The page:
Christine O'Donnell: I'm Done with National Media

Christine O'Donnell

Delaware Republican Senate candidate Christine O'Donnell on Tuesday night announced on Fox News that she would no longer do interviews with national media outlets.

"It's off the table because that's not going to help me get votes," O'Donnell told Fox News' Sean Hannity. "I'm not going to do any more national media because this is my focus: Delaware's my focus, and the local media's my focus, and it's frustrating because I've let the local media know they're my priority but our phones are ringing off the hook that they can't get to me. It's actually become an interference with the campaign."

After pulling off a surprise victory in the Republican primary, the Tea Party-backed candidate heads into the general election trailing Democratic candidate Chris Coons in the polls. She has faced scrutiny from her opponents and the media over both odd statements she made in the past as well as her questionable personal finances. Former Alaska Gov. Sarah Palin, another Tea Party favorite who endorsed O'Donnell in the primary, warned the Delaware conservative that the national media was "seeking your destruction."

"Governor Palin is right," O'Donnell said. "It's interfering with my ability to campaign."

O'Donnell appeared at the Values Voter Summit in Washington, D.C. last week but canceled appearances scheduled for last Sunday on CBS News' "Face the Nation" and "Fox News Sunday."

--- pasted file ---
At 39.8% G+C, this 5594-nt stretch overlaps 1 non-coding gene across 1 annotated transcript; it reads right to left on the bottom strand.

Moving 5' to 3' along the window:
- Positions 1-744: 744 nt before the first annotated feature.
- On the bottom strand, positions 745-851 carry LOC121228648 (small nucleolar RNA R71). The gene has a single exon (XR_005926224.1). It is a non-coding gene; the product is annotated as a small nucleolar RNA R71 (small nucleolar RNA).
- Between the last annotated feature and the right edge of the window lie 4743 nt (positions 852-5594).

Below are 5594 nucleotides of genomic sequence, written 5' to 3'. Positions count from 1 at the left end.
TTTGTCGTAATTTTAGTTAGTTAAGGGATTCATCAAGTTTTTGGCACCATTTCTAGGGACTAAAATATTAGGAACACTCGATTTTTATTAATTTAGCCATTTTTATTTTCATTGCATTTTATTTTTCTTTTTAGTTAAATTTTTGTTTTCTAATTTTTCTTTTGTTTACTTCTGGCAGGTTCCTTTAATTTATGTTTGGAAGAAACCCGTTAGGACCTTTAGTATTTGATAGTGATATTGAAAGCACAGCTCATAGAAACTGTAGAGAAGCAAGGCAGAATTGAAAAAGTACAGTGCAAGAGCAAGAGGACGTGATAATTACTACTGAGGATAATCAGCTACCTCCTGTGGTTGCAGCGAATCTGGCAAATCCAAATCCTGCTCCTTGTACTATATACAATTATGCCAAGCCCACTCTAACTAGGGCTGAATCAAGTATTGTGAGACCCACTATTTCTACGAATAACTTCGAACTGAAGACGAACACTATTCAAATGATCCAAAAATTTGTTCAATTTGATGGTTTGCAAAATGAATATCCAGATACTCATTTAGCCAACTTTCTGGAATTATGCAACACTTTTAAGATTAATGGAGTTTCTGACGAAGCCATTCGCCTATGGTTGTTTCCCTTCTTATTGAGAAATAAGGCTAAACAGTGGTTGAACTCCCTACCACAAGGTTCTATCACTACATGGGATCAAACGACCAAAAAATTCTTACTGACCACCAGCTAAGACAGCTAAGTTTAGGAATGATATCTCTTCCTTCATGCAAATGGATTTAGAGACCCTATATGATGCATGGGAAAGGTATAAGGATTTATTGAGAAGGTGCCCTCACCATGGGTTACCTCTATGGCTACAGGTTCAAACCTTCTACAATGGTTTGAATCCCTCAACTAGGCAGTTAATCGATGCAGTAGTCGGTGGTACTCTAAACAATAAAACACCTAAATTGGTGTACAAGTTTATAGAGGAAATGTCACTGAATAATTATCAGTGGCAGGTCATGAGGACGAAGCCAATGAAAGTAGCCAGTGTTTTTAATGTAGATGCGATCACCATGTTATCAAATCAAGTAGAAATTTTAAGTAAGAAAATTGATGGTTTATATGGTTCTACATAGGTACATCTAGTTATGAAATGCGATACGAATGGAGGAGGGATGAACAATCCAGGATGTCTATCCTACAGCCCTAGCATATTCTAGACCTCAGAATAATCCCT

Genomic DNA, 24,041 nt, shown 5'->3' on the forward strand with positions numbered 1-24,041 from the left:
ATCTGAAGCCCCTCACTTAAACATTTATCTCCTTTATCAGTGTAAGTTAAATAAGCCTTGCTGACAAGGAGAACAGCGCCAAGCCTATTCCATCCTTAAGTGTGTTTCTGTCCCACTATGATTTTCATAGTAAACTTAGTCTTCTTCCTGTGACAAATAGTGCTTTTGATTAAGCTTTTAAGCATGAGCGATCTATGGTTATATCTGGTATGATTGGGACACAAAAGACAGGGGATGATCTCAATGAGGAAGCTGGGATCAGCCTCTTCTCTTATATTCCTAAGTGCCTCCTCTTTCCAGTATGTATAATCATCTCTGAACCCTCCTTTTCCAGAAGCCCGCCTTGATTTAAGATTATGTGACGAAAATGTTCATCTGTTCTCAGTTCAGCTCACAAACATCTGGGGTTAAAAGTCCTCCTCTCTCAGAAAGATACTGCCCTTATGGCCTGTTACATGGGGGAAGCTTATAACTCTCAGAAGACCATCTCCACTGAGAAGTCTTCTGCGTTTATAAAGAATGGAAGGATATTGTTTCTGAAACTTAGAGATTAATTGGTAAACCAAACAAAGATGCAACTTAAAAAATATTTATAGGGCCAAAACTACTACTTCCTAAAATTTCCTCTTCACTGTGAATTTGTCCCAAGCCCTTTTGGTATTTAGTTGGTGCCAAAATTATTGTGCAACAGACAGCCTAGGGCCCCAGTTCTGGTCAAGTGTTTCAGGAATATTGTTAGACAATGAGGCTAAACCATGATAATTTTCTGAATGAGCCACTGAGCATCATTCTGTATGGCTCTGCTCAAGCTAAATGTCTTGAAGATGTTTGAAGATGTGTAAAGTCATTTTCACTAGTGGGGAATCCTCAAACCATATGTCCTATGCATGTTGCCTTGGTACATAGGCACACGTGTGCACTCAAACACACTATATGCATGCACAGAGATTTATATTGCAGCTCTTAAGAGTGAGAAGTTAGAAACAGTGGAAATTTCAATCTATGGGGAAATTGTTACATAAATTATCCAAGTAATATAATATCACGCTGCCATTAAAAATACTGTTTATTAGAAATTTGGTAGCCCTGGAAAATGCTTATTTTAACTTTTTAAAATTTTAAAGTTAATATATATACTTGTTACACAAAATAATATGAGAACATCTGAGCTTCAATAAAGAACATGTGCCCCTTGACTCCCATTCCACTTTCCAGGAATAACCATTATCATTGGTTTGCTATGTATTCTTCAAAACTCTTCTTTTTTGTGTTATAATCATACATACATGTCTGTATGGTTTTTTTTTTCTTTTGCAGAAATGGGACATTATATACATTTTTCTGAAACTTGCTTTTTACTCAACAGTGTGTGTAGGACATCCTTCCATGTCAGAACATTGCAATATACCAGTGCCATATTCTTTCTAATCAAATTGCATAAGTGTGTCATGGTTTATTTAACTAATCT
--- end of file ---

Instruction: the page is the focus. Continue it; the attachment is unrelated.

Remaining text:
O'Donnell called the focus on her past, strange remarks, such as saying she "dabbled into witchcraft," a diversion from the real issues.

"My focus is on what's important to the people of Delaware," O'Donnell said. She went on to say, however, that the "stark contrast" between herself and her Democratic opponent Chris Coons was demonstrated by the fact that Senate Majority Leader Harry Reid called Coons his "pet."

"You kind of have to wonder what sort of strange conversations lead to Harry Reid calling him his pet," she said.

While the media has reported on O'Donnell's past remarks, her opponents have more strictly focused on her financial issues. The Democratic Party's first ad against her says she "hired employees she didn't pay" and "didn't pay her taxes."

O'Donnell acknowledged on Fox that she fell behind on her mortgage payments and ultimately sold her house. The IRS imposed a $11,00 tax lien on the house, which O'Donnell said was the result of a "computer error." The candidate explained that she fell behind on her mortgage payments because she was working pro bono for a client on life support.

The Democrats' attacks against O'Donnell mirror those that the Republican Party launched against her during the primary. While the national GOP has fallen behind O'Donnell, her primary opponent, Rep. Mike Castle, has not endorsed her.

O'Donnell said they spoke on Friday.

"It was a very friendly conversation. And I'm hoping to get his endorsement," she said. "We need to unite the party in order to move forward."

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Stephanie Condon is a political reporter for You can read more of her posts here. Follow Hotsheet on Facebook and Twitter.